In 1080 the first written mention of the parish of Fresnais are found in a census. The name means a 'place planted with ash trees,' the Roman name for which was fraxinetum.
Between the bay of Mont-Saint-Michel and the wetlands of Chateauneuf, the town is located in the Marais Blanc, an agricultural area with rich and deep soils.
The wetlands have given physical form to this village, which has been largely untouched by the tides of history.
A community shaped by the sea
The inhabitants, known as fresnaisiens, have had to fight regularly against the incoming flood tides, as the surrounding wetlands are below sea level.
Considerable drainage works have been undertaken in the municipalities of Hirel, Saint-Benoît and Lillemer. The canals bear Breton names - Bief Briand, Bief Jean, Bief du milieu, etc.
A multitude of small stone bridges cross the many canals. The most interesting architecturally are the Pont de la Goutte, the Bridge of Rosais and the Bridge of Ville es Brune, with their systems of sluice gates still in place.
In the town centre, the church of Saint-Méen and Sainte-Croix has been listed as a Historical Monument since September 14, 2015. Its Roman-Byzantine appearance is the work of architect Arthur Regnault.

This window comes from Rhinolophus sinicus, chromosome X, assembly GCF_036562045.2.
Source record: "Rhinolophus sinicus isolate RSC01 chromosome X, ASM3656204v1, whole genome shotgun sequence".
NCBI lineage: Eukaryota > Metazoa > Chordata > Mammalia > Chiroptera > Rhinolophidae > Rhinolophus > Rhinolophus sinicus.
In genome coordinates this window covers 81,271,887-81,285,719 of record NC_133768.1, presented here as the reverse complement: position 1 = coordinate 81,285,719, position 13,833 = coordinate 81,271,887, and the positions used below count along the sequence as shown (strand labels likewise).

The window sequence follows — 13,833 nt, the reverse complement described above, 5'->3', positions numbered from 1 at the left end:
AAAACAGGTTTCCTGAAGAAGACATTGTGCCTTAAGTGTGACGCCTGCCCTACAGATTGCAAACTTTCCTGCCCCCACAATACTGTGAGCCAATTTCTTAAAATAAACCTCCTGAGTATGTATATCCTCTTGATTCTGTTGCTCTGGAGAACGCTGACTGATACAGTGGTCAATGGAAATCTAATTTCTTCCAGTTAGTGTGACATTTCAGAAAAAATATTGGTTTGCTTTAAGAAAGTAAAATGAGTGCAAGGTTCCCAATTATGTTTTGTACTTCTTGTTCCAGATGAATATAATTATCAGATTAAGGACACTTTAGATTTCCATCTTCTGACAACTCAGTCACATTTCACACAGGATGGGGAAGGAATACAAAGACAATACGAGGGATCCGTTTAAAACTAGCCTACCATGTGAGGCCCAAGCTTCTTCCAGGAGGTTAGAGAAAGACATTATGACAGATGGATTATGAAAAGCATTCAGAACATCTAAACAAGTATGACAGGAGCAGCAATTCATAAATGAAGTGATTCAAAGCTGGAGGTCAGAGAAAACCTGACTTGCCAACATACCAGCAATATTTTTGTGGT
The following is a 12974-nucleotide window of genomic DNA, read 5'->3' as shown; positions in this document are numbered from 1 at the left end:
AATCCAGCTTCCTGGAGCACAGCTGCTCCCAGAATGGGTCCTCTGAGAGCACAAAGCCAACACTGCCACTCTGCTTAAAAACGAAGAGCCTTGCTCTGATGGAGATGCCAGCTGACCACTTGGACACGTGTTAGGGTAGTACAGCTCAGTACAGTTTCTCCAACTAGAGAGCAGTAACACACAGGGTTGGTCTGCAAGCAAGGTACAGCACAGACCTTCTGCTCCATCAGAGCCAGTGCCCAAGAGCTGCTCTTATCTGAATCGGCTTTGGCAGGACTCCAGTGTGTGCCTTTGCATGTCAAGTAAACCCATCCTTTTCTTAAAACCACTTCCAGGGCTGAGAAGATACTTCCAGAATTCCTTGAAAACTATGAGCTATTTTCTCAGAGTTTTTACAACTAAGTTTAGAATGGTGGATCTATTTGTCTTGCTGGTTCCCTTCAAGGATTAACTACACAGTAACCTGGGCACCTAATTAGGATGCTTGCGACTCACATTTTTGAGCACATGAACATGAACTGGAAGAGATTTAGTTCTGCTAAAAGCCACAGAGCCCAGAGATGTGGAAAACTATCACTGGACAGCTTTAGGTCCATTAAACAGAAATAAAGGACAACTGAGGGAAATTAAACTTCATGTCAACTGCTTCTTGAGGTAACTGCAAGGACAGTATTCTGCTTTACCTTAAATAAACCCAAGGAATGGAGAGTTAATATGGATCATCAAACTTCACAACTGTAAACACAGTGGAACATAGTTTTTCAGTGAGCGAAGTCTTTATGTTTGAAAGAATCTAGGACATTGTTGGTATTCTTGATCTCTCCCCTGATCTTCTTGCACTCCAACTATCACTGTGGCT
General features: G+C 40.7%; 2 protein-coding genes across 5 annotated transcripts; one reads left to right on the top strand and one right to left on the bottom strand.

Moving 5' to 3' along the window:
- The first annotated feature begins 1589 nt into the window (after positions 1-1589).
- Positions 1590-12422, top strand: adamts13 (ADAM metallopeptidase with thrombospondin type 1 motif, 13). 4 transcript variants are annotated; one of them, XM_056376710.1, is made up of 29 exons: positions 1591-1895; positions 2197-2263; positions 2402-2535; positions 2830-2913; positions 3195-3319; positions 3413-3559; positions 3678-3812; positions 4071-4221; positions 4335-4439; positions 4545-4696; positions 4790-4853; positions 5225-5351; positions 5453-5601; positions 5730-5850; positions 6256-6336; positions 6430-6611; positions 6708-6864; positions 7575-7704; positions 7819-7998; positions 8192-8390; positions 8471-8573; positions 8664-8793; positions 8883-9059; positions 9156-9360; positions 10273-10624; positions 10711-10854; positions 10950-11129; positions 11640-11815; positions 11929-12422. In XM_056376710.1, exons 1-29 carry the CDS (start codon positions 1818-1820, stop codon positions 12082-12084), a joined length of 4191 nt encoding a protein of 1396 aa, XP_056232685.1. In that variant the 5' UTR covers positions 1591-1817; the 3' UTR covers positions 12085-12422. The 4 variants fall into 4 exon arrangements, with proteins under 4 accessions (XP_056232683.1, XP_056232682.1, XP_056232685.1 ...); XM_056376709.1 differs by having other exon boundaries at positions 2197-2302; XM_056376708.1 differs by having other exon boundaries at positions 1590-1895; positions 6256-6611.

Also worth mentioning is an 18th century bakery, fully restored in the 20th century, and located on the rue du Petit Chêne. The old cross of the Dukes of Serent, at the entrance to the sports field is a reminder of a tragic episode during the Revolution - come and find out more!
A natural and protected coastline
The Espace de la Bruyère, a sensitive natural area located in the Natura 2000 park, welcomes lovers of nature, hiking and biking. Bird lovers will enjoy spotting herons, egrets and wild duck...
1400 hectares - 2,300 inhabitants - Locals known as Fresnaisiens & Fresnaisiennes